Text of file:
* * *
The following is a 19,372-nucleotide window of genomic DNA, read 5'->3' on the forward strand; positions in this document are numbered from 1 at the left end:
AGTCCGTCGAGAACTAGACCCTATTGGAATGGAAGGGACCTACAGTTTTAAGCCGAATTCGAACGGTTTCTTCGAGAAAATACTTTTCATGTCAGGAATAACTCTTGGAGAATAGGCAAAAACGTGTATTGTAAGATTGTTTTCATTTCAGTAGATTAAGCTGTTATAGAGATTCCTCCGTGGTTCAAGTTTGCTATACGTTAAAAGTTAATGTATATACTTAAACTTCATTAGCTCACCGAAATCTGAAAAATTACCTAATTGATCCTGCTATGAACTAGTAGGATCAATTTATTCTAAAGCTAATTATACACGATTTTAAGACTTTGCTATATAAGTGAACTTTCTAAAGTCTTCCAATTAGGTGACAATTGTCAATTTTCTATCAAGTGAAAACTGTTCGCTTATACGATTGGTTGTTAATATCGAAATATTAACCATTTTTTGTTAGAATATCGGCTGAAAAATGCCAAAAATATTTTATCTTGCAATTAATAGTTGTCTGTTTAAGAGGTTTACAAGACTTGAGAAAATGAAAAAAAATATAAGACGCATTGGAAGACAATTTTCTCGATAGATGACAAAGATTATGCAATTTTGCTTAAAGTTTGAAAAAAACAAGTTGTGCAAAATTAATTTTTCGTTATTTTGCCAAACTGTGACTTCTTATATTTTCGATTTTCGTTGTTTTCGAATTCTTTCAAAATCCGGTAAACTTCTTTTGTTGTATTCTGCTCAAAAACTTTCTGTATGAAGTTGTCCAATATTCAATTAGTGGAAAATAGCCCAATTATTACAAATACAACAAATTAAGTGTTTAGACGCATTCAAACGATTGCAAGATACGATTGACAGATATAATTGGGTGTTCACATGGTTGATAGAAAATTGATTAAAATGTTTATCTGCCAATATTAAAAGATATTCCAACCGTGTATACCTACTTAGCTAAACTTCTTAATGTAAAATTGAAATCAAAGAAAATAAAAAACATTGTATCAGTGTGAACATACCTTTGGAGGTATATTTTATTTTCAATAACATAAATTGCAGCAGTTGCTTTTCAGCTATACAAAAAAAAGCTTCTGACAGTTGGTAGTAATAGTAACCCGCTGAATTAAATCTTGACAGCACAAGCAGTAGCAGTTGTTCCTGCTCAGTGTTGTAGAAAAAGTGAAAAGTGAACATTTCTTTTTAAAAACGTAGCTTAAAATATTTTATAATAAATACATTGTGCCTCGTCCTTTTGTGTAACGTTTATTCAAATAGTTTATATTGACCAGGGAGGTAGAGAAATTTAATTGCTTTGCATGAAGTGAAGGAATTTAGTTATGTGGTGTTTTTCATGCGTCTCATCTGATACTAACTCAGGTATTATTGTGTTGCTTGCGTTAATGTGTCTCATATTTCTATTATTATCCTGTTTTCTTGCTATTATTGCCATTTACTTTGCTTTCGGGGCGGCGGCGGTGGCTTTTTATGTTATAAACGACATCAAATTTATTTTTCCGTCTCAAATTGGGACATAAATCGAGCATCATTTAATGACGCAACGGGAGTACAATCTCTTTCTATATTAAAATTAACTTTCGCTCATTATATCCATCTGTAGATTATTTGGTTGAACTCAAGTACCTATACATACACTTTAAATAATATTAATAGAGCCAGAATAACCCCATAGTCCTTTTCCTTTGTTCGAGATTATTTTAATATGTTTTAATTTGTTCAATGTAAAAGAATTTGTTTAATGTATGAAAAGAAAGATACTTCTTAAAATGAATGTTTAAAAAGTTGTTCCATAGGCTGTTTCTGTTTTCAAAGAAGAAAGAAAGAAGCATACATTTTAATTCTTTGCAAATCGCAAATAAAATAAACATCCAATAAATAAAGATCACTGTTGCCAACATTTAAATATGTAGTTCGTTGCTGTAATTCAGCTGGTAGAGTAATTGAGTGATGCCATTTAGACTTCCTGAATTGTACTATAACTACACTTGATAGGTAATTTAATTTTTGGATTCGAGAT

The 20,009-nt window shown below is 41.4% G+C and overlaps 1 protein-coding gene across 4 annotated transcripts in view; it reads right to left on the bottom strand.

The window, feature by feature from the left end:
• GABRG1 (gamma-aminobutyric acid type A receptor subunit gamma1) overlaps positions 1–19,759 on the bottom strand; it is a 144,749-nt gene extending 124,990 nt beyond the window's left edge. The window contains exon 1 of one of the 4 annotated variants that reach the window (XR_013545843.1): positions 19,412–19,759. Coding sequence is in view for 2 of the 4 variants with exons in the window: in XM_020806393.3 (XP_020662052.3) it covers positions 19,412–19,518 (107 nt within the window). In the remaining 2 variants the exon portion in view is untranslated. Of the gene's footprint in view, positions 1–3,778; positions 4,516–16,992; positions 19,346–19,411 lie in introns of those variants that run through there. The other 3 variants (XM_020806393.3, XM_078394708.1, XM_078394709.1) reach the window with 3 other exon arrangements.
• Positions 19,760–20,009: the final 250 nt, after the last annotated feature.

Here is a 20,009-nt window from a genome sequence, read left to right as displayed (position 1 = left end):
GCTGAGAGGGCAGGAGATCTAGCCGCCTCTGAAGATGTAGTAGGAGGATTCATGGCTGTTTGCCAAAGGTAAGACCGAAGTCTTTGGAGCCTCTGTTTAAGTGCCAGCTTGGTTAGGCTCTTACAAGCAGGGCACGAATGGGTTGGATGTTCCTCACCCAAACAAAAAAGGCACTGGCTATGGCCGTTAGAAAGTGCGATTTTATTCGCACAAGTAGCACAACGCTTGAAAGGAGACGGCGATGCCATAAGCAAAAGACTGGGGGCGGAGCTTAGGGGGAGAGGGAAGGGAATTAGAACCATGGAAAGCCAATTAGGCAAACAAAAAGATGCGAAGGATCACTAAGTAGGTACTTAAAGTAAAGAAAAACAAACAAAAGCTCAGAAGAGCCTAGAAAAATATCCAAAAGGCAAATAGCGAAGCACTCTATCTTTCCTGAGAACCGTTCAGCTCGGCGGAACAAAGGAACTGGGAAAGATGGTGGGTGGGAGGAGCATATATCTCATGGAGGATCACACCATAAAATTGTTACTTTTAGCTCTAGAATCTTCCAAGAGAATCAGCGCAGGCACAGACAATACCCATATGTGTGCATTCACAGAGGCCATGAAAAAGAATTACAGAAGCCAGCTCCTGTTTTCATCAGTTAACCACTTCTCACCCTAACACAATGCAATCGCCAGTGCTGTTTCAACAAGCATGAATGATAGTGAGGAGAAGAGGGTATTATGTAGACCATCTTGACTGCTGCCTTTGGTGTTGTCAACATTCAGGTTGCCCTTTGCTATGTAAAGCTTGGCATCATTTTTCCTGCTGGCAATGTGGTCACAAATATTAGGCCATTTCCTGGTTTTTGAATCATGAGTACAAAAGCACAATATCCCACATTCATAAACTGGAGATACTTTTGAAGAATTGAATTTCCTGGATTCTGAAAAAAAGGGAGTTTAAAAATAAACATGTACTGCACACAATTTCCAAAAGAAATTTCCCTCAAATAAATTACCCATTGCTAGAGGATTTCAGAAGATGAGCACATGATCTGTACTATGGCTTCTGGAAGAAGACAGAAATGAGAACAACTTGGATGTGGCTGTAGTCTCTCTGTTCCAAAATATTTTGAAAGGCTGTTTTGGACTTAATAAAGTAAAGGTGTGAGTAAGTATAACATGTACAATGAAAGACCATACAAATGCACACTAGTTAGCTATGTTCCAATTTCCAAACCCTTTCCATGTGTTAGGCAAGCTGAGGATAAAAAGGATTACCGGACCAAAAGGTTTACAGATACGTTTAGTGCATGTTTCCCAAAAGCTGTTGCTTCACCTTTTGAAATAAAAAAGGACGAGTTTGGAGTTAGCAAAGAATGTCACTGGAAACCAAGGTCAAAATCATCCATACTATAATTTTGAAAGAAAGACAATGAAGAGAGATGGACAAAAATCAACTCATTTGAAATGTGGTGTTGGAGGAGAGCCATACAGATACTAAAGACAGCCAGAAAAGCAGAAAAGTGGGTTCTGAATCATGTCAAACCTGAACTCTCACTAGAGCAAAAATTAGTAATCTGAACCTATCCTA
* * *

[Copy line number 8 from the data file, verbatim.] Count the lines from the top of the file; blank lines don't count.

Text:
GCTGAGAGGGCAGGAGATCTAGCCGCCTCTGAAGATGTAGTAGGAGGATTCATGGCTGTTTGCCAAAGGTAAGACCGAAGTCTTTGGAGCCTCTGTTTAAGTGCCAGCTTGGTTAGGCTCTTACAAGCAGGGCACGAATGGGTTGGATGTTCCTCACCCAAACAAAAAAGGCACTGGCTATGGCCGTTAGAAAGTGCGATTTTATTCGCACAAGTAGCACAACGCTTGAAAGGAGACGGCGATGCCATAAGCAAAAGACTGGGGGCGGAGCTTAGGGGGAGAGGGAAGGGAATTAGAACCATGGAAAGCCAATTAGGCAAACAAAAAGATGCGAAGGATCACTAAGTAGGTACTTAAAGTAAAGAAAAACAAACAAAAGCTCAGAAGAGCCTAGAAAAATATCCAAAAGGCAAATAGCGAAGCACTCTATCTTTCCTGAGAACCGTTCAGCTCGGCGGAACAAAGGAACTGGGAAAGATGGTGGGTGGGAGGAGCATATATCTCATGGAGGATCACACCATAAAATTGTTACTTTTAGCTCTAGAATCTTCCAAGAGAATCAGCGCAGGCACAGACAATACCCATATGTGTGCATTCACAGAGGCCATGAAAAAGAATTACAGAAGCCAGCTCCTGTTTTCATCAGTTAACCACTTCTCACCCTAACACAATGCAATCGCCAGTGCTGTTTCAACAAGCATGAATGATAGTGAGGAGAAGAGGGTATTATGTAGACCATCTTGACTGCTGCCTTTGGTGTTGTCAACATTCAGGTTGCCCTTTGCTATGTAAAGCTTGGCATCATTTTTCCTGCTGGCAATGTGGTCACAAATATTAGGCCATTTCCTGGTTTTTGAATCATGAGTACAAAAGCACAATATCCCACATTCATAAACTGGAGATACTTTTGAAGAATTGAATTTCCTGGATTCTGAAAAAAAGGGAGTTTAAAAATAAACATGTACTGCACACAATTTCCAAAAGAAATTTCCCTCAAATAAATTACCCATTGCTAGAGGATTTCAGAAGATGAGCACATGATCTGTACTATGGCTTCTGGAAGAAGACAGAAATGAGAACAACTTGGATGTGGCTGTAGTCTCTCTGTTCCAAAATATTTTGAAAGGCTGTTTTGGACTTAATAAAGTAAAGGTGTGAGTAAGTATAACATGTACAATGAAAGACCATACAAATGCACACTAGTTAGCTATGTTCCAATTTCCAAACCCTTTCCATGTGTTAGGCAAGCTGAGGATAAAAAGGATTACCGGACCAAAAGGTTTACAGATACGTTTAGTGCATGTTTCCCAAAAGCTGTTGCTTCACCTTTTGAAATAAAAAAGGACGAGTTTGGAGTTAGCAAAGAATGTCACTGGAAACCAAGGTCAAAATCATCCATACTATAATTTTGAAAGAAAGACAATGAAGAGAGATGGACAAAAATCAACTCATTTGAAATGTGGTGTTGGAGGAGAGCCATACAGATACTAAAGACAGCCAGAAAAGCAGAAAAGTGGGTTCTGAATCATGTCAAACCTGAACTCTCACTAGAGCAAAAATTAGTAATCTGAACCTATCCTA